Since opening his Wishaw restaurant in 2008, Derek Mather has amassed an impressive offering of over 3,700 whiskies. At its centre is possibly the world’s only complete collection of Bruichladdich Valinches. He reveals all to Angus MacRaild.
Whisky, perhaps more than any other drink, has a habit of turning up in unexpected places. Places not unlike the Artisan restaurant in Wishaw, about 15 miles south-east of Glasgow. It is easy to miss, positioned on the town’s unassuming Main Street and nestled between a hairdresser and beauty salon. Unless you knew to look it would be all too easy to miss this whisky haven.
‘My dad used to drink whisky and he bought me my first bottle when I was 16 – a Glenlivet 12 Year Old. He basically bought it for me to stop me from drinking his stuff. “After that you’re on your own,” he said. So that’s how I got into whisky.’ So says Derek Mather, owner and head chef at Artisan since its founding in 2008. He is jovial, quietly enthusiastic and undeniably dedicated to the curation of his whisky Mecca.
For those that know it, Artisan is renowned as a place to find gems and bargains if you have the patience to sift through the numerous shelves that line the rooms of the Restaurant. ‘I didn’t really start out to collect,’ explains Mather. ‘I used to work in Scottish restaurants and it always used to annoy me that the selection wasn’t better than the supermarkets. When I opened Artisan I had accumulated about 60 bottles to put behind the bar… now we’ve got 3,700, of which about 2,400 are open.’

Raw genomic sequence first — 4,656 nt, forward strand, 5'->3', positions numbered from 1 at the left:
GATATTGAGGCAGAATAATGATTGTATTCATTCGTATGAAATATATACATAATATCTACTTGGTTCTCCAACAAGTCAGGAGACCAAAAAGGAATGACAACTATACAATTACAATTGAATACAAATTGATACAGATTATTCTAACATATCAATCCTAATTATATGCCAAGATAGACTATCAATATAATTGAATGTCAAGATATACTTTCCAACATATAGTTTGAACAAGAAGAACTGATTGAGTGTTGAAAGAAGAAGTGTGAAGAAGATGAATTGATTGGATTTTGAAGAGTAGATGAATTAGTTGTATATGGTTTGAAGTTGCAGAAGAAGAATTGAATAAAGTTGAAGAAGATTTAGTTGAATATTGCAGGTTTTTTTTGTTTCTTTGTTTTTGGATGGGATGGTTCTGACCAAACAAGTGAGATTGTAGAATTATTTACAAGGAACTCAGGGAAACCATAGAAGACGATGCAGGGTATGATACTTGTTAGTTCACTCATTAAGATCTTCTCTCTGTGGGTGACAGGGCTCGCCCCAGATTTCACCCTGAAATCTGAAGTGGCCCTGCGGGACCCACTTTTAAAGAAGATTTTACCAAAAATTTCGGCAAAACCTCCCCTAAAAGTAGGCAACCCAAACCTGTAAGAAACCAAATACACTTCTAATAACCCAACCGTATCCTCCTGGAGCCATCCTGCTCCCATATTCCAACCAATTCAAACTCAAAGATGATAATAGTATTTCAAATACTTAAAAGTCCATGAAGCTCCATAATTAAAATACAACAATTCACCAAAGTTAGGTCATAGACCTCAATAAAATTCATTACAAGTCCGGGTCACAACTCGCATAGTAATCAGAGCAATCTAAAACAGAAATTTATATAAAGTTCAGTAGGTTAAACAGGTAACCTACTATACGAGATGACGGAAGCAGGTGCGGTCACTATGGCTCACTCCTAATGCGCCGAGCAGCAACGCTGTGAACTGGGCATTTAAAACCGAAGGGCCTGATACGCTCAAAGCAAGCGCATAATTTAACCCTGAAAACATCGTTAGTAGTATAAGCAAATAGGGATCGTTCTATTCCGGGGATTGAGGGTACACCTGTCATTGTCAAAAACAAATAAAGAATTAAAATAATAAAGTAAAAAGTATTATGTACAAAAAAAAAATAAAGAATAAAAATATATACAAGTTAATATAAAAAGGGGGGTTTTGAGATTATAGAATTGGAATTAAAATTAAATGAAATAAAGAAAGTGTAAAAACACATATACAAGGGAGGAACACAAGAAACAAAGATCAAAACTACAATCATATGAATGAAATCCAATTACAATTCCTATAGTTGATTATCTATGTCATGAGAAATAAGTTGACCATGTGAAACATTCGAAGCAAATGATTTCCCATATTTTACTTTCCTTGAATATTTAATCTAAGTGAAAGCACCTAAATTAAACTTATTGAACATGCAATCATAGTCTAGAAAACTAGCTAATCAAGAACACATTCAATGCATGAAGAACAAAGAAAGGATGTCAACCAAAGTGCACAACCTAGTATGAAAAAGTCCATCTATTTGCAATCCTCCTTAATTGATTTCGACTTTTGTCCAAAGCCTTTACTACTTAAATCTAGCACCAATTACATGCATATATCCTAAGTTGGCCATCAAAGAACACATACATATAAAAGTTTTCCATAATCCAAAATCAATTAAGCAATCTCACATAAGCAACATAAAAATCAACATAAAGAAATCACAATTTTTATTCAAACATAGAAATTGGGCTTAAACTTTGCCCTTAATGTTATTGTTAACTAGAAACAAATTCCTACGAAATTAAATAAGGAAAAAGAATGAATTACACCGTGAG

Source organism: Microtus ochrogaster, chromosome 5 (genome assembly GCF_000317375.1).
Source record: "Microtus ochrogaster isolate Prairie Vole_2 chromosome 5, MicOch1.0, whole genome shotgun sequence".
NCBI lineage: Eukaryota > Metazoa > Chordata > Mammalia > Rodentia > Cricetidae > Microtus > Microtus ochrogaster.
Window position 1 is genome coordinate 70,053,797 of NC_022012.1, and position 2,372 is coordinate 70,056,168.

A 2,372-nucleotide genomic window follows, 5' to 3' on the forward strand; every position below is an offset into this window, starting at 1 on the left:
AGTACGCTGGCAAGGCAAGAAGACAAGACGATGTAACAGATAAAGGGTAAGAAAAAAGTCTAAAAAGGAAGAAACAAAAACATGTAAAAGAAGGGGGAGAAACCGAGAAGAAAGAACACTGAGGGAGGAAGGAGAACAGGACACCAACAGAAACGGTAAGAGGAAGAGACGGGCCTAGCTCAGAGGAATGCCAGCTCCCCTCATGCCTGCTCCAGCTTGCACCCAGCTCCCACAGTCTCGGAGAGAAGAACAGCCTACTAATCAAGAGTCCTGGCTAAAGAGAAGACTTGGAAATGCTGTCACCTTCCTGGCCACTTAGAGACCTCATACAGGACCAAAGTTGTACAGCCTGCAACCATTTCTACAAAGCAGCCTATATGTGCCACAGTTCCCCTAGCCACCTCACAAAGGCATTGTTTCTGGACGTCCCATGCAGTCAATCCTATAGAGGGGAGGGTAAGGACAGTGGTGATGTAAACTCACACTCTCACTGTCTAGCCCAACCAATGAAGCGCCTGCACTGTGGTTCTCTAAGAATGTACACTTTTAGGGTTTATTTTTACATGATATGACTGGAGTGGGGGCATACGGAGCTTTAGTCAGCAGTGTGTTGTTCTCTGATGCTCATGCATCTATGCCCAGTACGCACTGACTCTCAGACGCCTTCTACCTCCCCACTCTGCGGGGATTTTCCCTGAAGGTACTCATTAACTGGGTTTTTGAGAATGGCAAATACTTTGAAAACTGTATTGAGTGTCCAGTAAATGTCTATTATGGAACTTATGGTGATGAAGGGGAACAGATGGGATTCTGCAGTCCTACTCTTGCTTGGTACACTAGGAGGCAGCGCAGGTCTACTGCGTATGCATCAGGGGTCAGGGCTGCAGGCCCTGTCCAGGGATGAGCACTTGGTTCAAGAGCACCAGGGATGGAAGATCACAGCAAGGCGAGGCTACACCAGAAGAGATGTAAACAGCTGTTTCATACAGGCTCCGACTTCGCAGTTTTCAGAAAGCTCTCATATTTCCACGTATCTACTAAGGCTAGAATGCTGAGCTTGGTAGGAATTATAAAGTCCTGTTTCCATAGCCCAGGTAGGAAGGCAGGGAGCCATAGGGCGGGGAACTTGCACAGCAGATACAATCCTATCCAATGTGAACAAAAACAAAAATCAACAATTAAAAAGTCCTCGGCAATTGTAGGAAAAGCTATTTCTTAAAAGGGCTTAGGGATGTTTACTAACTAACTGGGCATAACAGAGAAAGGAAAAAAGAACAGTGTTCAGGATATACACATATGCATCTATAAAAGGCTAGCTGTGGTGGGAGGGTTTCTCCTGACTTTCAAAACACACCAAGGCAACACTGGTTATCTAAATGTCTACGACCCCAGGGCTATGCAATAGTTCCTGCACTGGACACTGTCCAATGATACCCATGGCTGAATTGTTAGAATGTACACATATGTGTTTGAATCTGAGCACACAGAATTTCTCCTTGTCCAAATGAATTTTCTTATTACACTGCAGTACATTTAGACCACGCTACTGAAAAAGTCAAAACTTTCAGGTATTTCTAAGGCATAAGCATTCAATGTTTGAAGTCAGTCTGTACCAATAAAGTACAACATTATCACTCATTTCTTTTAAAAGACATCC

One of the tricks to managing a serious whisky bar is curation and stock control. Anyone can open an expensive bottle and stick it on the menu at an eye-watering price only to see it slowly oxidise. As Mather says, ‘I keep control of the stock; if it gets to about two inches from the bottom of the bottle then I’ll date it and give it another month. Then I’ll either cook with it or drink it, and we’ll replace it with something different.’
It’s an approach which hasn’t gone unnoticed and has garnered Artisan a dedicated crew of followers and fans, both locally and abroad. Add the fact that the portions of classical Scottish fare are what can only be described as ‘healthy’, and it’s not hard to see why people make the pilgrimage.
Unassuming Mecca: Artisan is a haven for whisky lovers in the centre of Wishaw
Although none of this is to say that Mather isn’t also a collector in the classical sense as well. He has a clear fanaticism for a certain Islay distillery which he sums up pithily as, ‘anything that comes out of Bruichladdich is what I collect’.
Mather’s journey towards serious whisky affection coincided neatly with the re-opening of Bruichladdich in 2001. ‘When I started getting properly into whisky they’d been back open about three years and the variety [of whisky] and the stories caught my attention,’ he recalls. It’s understandable, from the perspective of a restaurateur looking to offer greater variety to the diner and drinker, that such a prolific output which stood apart in attitude and conviction from a more conservative mainstream industry should appeal.